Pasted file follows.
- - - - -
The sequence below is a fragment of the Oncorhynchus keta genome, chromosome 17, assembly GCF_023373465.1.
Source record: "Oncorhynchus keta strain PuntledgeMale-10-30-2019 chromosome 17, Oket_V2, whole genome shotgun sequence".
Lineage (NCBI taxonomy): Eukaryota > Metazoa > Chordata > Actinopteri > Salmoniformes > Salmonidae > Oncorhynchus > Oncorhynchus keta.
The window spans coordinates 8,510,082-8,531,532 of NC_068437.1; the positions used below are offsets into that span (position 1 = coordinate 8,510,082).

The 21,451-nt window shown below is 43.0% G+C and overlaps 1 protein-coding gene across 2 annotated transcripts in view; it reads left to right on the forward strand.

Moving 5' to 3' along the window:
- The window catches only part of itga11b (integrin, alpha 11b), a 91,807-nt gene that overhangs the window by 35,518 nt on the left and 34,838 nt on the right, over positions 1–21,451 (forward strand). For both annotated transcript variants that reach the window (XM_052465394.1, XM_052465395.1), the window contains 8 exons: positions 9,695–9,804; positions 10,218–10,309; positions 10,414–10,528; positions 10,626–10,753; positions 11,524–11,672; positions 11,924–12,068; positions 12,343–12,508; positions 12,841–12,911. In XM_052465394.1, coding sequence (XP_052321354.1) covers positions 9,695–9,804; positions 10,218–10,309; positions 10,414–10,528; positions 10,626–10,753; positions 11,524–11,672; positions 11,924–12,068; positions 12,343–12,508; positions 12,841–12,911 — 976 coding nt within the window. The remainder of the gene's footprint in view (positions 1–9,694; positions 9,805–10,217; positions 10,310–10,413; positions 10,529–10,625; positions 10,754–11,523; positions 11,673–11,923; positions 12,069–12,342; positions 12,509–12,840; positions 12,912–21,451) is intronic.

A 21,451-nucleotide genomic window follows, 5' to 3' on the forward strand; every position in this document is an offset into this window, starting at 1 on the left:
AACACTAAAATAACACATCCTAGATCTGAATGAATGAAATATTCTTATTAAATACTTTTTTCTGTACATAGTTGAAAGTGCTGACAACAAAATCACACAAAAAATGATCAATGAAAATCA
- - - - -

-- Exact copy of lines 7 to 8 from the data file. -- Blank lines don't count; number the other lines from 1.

- The window catches only part of itga11b (integrin, alpha 11b), a 91,807-nt gene that overhangs the window by 35,518 nt on the left and 34,838 nt on the right, over positions 1–21,451 (forward strand). For both annotated transcript variants that reach the window (XM_052465394.1, XM_052465395.1), the window contains 8 exons: positions 9,695–9,804; positions 10,218–10,309; positions 10,414–10,528; positions 10,626–10,753; positions 11,524–11,672; positions 11,924–12,068; positions 12,343–12,508; positions 12,841–12,911. In XM_052465394.1, coding sequence (XP_052321354.1) covers positions 9,695–9,804; positions 10,218–10,309; positions 10,414–10,528; positions 10,626–10,753; positions 11,524–11,672; positions 11,924–12,068; positions 12,343–12,508; positions 12,841–12,911 — 976 coding nt within the window. The remainder of the gene's footprint in view (positions 1–9,694; positions 9,805–10,217; positions 10,310–10,413; positions 10,529–10,625; positions 10,754–11,523; positions 11,673–11,923; positions 12,069–12,342; positions 12,509–12,840; positions 12,912–21,451) is intronic.

A 21,451-nucleotide genomic window follows, 5' to 3' on the forward strand; every position in this document is an offset into this window, starting at 1 on the left: